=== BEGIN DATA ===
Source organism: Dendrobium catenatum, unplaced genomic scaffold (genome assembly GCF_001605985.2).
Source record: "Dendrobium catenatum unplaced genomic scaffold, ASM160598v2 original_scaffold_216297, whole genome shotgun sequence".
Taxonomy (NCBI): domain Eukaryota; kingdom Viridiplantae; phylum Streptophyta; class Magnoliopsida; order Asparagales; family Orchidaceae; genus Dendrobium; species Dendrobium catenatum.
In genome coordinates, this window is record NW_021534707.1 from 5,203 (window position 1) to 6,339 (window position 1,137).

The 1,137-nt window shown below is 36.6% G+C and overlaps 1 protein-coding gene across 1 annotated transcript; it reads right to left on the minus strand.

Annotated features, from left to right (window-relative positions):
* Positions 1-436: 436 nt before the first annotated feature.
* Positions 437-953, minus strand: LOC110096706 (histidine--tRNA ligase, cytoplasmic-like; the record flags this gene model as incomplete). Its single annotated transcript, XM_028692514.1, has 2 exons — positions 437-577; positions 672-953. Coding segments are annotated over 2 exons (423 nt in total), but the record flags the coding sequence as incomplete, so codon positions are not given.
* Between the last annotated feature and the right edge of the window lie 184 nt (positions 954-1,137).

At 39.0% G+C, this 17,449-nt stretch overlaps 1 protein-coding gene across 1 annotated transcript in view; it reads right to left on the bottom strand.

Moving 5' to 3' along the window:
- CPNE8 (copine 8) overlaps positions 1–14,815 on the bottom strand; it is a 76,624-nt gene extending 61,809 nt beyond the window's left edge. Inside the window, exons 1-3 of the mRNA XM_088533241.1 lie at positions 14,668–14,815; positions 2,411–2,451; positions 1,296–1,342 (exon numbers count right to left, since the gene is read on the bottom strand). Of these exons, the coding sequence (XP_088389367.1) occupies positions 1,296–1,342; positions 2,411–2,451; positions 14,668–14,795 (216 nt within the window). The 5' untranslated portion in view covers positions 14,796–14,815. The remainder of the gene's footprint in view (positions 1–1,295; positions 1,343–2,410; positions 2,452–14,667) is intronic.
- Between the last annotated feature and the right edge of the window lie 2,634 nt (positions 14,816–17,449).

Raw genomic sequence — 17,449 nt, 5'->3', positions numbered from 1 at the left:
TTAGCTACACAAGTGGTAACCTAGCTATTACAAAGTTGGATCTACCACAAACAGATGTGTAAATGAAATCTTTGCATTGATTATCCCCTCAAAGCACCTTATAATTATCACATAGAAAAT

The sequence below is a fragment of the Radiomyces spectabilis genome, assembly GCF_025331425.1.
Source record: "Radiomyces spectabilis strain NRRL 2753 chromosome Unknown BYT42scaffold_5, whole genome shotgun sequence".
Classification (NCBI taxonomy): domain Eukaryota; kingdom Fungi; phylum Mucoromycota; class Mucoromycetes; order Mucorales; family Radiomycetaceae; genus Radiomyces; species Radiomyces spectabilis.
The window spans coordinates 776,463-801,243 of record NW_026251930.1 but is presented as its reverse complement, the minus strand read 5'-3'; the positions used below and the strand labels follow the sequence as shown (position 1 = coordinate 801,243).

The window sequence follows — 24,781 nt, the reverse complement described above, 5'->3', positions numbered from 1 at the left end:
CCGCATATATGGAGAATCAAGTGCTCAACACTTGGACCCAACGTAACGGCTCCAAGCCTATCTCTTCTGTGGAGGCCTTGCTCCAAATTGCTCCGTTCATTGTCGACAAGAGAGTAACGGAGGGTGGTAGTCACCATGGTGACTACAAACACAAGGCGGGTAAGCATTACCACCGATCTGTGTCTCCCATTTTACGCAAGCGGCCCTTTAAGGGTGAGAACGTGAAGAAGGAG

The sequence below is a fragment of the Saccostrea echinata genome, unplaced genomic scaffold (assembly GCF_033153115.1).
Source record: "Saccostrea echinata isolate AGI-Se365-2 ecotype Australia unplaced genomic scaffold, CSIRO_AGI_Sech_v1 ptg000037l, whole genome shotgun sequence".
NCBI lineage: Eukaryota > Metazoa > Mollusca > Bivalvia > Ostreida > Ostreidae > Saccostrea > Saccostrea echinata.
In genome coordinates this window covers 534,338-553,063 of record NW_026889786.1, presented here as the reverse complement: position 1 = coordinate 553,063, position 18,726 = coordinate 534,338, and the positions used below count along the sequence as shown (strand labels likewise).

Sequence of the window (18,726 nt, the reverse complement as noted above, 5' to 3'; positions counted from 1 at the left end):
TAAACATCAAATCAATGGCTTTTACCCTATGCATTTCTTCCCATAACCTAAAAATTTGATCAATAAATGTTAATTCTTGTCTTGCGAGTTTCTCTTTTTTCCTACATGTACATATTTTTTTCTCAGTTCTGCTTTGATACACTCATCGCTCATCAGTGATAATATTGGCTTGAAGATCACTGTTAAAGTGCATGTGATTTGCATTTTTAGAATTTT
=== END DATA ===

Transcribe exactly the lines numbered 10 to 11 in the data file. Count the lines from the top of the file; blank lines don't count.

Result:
At 39.0% G+C, this 17,449-nt stretch overlaps 1 protein-coding gene across 1 annotated transcript in view; it reads right to left on the bottom strand.

Moving 5' to 3' along the window: